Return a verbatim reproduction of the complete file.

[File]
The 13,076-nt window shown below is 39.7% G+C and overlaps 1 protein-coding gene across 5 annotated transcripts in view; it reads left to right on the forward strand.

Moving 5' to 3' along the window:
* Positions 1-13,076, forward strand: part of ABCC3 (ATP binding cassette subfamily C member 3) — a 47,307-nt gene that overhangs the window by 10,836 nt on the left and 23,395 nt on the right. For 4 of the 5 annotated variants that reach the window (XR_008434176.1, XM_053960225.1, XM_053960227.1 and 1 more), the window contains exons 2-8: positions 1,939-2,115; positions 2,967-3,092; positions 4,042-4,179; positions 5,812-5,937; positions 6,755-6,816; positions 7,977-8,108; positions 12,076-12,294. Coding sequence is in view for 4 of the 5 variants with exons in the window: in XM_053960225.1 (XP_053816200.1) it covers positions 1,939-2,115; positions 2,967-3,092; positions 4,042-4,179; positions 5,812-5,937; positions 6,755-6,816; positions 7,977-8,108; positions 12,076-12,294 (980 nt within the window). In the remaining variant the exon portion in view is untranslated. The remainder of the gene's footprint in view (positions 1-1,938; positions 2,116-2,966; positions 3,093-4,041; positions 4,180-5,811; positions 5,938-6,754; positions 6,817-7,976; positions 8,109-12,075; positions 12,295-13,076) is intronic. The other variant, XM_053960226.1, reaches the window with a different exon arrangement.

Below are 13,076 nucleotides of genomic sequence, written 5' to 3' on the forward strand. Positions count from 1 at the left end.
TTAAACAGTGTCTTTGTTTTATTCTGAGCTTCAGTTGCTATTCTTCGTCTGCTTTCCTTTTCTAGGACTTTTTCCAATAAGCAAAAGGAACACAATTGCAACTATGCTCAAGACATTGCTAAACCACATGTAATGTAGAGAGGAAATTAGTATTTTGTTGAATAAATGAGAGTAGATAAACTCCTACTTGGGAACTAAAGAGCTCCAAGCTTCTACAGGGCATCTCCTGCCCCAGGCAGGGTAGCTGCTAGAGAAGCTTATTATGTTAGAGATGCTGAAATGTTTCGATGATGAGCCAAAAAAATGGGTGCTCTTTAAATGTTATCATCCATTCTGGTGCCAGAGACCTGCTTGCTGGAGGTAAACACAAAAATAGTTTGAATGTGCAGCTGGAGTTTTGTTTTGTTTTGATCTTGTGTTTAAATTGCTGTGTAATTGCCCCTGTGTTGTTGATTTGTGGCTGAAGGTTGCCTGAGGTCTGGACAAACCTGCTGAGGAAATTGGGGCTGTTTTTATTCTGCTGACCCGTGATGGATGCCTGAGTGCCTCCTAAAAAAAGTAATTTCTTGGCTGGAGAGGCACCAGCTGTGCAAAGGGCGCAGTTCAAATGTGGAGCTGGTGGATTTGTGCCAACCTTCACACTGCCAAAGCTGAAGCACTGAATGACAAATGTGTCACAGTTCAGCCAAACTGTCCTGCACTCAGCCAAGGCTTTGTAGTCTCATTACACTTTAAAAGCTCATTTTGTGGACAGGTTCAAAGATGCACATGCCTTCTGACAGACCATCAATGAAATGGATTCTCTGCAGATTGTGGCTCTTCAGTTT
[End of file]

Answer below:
The 13,076-nt window shown below is 39.7% G+C and overlaps 1 protein-coding gene across 5 annotated transcripts in view; it reads left to right on the forward strand.

Moving 5' to 3' along the window:
* Positions 1-13,076, forward strand: part of ABCC3 (ATP binding cassette subfamily C member 3) — a 47,307-nt gene that overhangs the window by 10,836 nt on the left and 23,395 nt on the right. For 4 of the 5 annotated variants that reach the window (XR_008434176.1, XM_053960225.1, XM_053960227.1 and 1 more), the window contains exons 2-8: positions 1,939-2,115; positions 2,967-3,092; positions 4,042-4,179; positions 5,812-5,937; positions 6,755-6,816; positions 7,977-8,108; positions 12,076-12,294. Coding sequence is in view for 4 of the 5 variants with exons in the window: in XM_053960225.1 (XP_053816200.1) it covers positions 1,939-2,115; positions 2,967-3,092; positions 4,042-4,179; positions 5,812-5,937; positions 6,755-6,816; positions 7,977-8,108; positions 12,076-12,294 (980 nt within the window). In the remaining variant the exon portion in view is untranslated. The remainder of the gene's footprint in view (positions 1-1,938; positions 2,116-2,966; positions 3,093-4,041; positions 4,180-5,811; positions 5,938-6,754; positions 6,817-7,976; positions 8,109-12,075; positions 12,295-13,076) is intronic. The other variant, XM_053960226.1, reaches the window with a different exon arrangement.

Below are 13,076 nucleotides of genomic sequence, written 5' to 3' on the forward strand. Positions count from 1 at the left end.
TTAAACAGTGTCTTTGTTTTATTCTGAGCTTCAGTTGCTATTCTTCGTCTGCTTTCCTTTTCTAGGACTTTTTCCAATAAGCAAAAGGAACACAATTGCAACTATGCTCAAGACATTGCTAAACCACATGTAATGTAGAGAGGAAATTAGTATTTTGTTGAATAAATGAGAGTAGATAAACTCCTACTTGGGAACTAAAGAGCTCCAAGCTTCTACAGGGCATCTCCTGCCCCAGGCAGGGTAGCTGCTAGAGAAGCTTATTATGTTAGAGATGCTGAAATGTTTCGATGATGAGCCAAAAAAATGGGTGCTCTTTAAATGTTATCATCCATTCTGGTGCCAGAGACCTGCTTGCTGGAGGTAAACACAAAAATAGTTTGAATGTGCAGCTGGAGTTTTGTTTTGTTTTGATCTTGTGTTTAAATTGCTGTGTAATTGCCCCTGTGTTGTTGATTTGTGGCTGAAGGTTGCCTGAGGTCTGGACAAACCTGCTGAGGAAATTGGGGCTGTTTTTATTCTGCTGACCCGTGATGGATGCCTGAGTGCCTCCTAAAAAAAGTAATTTCTTGGCTGGAGAGGCACCAGCTGTGCAAAGGGCGCAGTTCAAATGTGGAGCTGGTGGATTTGTGCCAACCTTCACACTGCCAAAGCTGAAGCACTGAATGACAAATGTGTCACAGTTCAGCCAAACTGTCCTGCACTCAGCCAAGGCTTTGTAGTCTCATTACACTTTAAAAGCTCATTTTGTGGACAGGTTCAAAGATGCACATGCCTTCTGACAGACCATCAATGAAATGGATTCTCTGCAGATTGTGGCTCTTCAGTTT